Slip Sliding Toward Recession

Good day… The dollar continued its steady climb up versus most of the currencies yesterday in pretty slow trading. With no real data released yesterday, the range trading continued. But today we will see third quarter GDP, personal consumption, and GDP Price index along with the weekly jobs data and the leading indicators for November. Should make for a more interesting trading day, so let’s get right to it.

Economists believe the U.S. GDP will show a gain of 4.9% for the third quarter of 2007, the most in four years. But before everyone gets all lathered up about this strong growth number, most believe the third quarter was a one time surge, and these same economists predict the fourth quarter growth will slow to 1% and stay there through the first half of 2008. These third quarter GDP figures are obviously a look in the rear view mirror, so I think the markets will be more interested in the leading indicators number, which will be released later today.

The index of leading economic indicators likely fell for the third time in four months in November, signaling an increasing risk that the United States is ‘officially’ slipping into a recession. I highlighted ‘officially’ because, as most of you know, we believe the United States is already in a recession, which will continue to deepen. But now even the official numbers are showing the slowdown. The Conference Board’s gauge, which points to the direction of the economy over the next three to six months, is expected to have fallen 0.3% after a 0.5% decline in October, according to the median forecast of economists.

The deepest housing slump since 1991 is likely to worsen as foreclosures mount and banks restrict lending, economists said. Declining property values and rising energy costs may also hurt consumer spending, which accounts for more than two-thirds of the economy. A six-month decline in the leading index from 4% to 4.5% at an annual pace is one recession signal, according to Conference Board economists.

Former Treasury Secretary Lawrence Summers said it’s ‘quite likely’ the U.S. economy will fall into recession next year and urged policy makers to strengthen efforts to safeguard growth. Summers, who is now a professor at Harvard, is pressing the Bush administration to take further measures to contain the worst housing slump since 1991. “It is almost certain that we are headed for a period of heavily constrained growth” and “quite likely that the economy will experience a recession,” Summers said. He added that it’s “distinctly possible that we are headed into a period of the worst economic performance since the stagflation of the late 1970s and recessions of the early 1980s.”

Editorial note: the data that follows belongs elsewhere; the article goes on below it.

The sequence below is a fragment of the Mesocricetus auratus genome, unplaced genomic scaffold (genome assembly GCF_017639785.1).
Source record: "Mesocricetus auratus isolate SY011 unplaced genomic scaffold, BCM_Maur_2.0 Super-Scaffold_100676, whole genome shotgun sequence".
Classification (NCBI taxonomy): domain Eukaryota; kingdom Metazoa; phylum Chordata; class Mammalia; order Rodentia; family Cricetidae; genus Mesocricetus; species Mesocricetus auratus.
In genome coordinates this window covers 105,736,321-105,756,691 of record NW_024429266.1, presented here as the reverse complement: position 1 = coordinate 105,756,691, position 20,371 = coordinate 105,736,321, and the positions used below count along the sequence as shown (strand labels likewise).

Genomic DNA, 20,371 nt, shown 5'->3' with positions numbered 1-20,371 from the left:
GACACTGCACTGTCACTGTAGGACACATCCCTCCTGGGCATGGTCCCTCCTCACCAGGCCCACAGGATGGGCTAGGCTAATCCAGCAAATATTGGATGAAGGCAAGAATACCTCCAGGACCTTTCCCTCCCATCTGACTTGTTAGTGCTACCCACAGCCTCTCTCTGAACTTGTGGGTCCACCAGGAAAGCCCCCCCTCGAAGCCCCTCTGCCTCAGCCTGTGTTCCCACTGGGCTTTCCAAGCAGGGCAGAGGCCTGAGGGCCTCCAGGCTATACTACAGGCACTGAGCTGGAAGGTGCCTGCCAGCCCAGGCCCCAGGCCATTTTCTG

Yes, he brought up the dreaded word: Stagflation. I found out yesterday that due to problems with our email server, several of you didn’t receive the Pfennig on Monday. That is unfortunate, as I think it was one of my better efforts! I would encourage any of you who didn’t get a chance to read it to check it out. I bring up Monday’s Pfennig because in it, I talk about the likelihood that our economy is slipping into Stagflation, and I have a long excerpt from John Mauldin’s weekly newsletter, which addresses this issue.

The United States is now facing the risk of both recession and faster inflation. The U.S. housing slump, coupled with a tightening of credit by banks has brought the world’s largest economy ‘close to stall speed,’ according to former Federal Reserve Chairman Alan Greenspan. At the same time, rapid growth in China and other emerging markets is driving energy and food prices higher worldwide. The injection of huge sums of liquidity into the markets over the past few weeks is also inflationary. How central banks react to this dilemma will determine which danger proves to be the biggest. For now, traders in the futures markets are betting the Fed will remain focused on supporting growth, even after the latest government inflation reading last week showed that consumer prices are rising at the fastest pace in more than two years.

The European Central Bank is also trying to stave off both inflation and a credit squeeze at the same time, and will soon have to choose sides. ECB’s President Trichet warned yesterday that high prices would persist longer than expected and that the bank stands ready to raise borrowing costs if necessary. Right now, it looks like Trichet will continue to pump cash into banks while holding its rates at a six-year high to restrain inflation.